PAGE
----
The Zimbabwe Election Support Network (ZESN) has been tracking progress by the government in the implementation of electoral reforms premised on recommendations proffered by local, regional and international Election Observer Missions (EOMs) to the 2018 harmonized elections. Notably, parliament passed and the President assented to the Constitutional Amendment Number 2, which extended the women’s quota in the National Assembly for another ten (10) years, introduced a 30 percent women’s quota in local government, and provided for a quota for ten (10) youths in the National Assembly on a party-list basis and five (5) female youths within the current women’s quota.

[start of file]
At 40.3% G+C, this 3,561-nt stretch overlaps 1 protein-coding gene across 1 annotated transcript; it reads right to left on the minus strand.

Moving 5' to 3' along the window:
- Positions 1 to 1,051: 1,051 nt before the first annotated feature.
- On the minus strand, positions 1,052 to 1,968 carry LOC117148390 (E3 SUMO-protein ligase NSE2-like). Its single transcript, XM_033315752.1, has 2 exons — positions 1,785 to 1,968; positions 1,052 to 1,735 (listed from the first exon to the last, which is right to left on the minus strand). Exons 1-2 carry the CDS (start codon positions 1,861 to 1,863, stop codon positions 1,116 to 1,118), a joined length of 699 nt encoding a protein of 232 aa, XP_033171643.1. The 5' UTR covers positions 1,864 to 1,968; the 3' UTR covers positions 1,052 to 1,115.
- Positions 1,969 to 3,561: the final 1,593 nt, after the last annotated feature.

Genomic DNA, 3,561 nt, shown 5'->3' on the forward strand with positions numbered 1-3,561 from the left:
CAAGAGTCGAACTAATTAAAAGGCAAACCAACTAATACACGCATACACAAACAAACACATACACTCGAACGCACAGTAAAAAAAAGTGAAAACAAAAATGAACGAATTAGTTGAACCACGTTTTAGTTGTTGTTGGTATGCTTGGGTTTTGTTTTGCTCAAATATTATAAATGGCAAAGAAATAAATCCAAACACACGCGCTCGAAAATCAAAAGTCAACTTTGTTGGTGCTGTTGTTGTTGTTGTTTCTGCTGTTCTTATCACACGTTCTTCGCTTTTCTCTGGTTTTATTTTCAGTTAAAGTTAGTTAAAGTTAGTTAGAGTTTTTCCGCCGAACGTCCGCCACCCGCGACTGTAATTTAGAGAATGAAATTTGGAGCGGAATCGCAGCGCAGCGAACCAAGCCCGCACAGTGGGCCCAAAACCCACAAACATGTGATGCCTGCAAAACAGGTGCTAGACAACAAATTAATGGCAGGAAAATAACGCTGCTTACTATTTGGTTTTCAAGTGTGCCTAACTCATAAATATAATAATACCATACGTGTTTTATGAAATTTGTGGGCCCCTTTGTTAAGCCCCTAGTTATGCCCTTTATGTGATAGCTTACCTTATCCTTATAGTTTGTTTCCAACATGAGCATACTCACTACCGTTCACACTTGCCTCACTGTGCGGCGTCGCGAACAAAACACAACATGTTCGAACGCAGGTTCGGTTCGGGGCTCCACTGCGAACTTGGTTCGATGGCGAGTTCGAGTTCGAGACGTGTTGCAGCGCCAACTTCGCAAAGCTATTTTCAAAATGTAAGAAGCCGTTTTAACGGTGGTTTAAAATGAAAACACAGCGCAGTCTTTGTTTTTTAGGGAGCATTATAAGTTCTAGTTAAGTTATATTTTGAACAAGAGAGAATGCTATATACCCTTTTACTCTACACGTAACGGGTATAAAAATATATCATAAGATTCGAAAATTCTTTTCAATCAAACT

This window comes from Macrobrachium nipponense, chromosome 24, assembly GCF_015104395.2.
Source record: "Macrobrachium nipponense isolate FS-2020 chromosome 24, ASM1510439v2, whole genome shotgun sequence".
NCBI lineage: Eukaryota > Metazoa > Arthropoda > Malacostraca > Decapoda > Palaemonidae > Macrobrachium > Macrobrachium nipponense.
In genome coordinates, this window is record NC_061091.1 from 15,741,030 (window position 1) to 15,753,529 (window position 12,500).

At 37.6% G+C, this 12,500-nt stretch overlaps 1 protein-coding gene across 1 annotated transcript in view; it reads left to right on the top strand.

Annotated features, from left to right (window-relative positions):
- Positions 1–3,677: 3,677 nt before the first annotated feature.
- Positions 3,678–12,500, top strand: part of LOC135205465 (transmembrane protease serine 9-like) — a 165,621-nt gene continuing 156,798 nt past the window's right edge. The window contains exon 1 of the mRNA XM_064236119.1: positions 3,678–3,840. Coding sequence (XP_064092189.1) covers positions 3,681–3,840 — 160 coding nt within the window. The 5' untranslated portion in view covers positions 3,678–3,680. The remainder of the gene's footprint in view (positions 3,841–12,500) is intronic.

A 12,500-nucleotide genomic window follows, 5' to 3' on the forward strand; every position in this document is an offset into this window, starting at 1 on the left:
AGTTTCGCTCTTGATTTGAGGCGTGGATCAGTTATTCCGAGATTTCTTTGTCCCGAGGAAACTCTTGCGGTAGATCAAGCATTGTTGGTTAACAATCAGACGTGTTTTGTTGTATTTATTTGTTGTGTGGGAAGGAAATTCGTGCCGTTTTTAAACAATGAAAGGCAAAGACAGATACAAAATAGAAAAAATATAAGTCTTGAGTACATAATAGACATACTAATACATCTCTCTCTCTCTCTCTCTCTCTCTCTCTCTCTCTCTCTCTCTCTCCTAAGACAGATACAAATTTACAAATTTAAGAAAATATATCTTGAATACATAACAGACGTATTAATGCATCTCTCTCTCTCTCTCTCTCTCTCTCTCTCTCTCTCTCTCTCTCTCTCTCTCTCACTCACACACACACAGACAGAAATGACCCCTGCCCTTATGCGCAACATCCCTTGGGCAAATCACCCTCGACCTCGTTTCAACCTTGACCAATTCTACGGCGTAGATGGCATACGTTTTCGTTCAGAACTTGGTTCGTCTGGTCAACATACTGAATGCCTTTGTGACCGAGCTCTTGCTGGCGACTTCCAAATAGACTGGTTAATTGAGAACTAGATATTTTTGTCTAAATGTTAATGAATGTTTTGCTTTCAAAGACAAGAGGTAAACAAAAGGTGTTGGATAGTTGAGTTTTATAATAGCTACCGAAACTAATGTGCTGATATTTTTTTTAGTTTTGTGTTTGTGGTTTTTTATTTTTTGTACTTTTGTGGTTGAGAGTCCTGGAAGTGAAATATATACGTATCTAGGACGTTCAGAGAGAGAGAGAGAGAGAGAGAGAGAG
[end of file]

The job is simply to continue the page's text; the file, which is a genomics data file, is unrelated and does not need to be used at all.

While Constitutional Amendment Number 2 extended the women’s quota for another 10 years, introduced a 30 percent women’s quota in local government, ZESN is of the view that, notably this amounts to a change, however it is unlikely that gender parity will be attained in the 2023 elections based on this electoral framework. Concerning youth participation, the Amendment now provides for a youth quota system. While the constitutional change guarantees some youthful representatives in the National Assembly, it appears that the number of representatives provided for in the Amendment was not informed by a scientific approach or meaningful consultations with the affected youth. The quota is at odds with population demographics and official voter registration and participation statistics. Further, whereas the Amendment mentioned People with Disabilities (PwDs), it was short on details for implementation. The Zimbabwe Gender Commission adopted a Gender and Inclusion Policy, while it is a positive development, it cannot be enforced as law.

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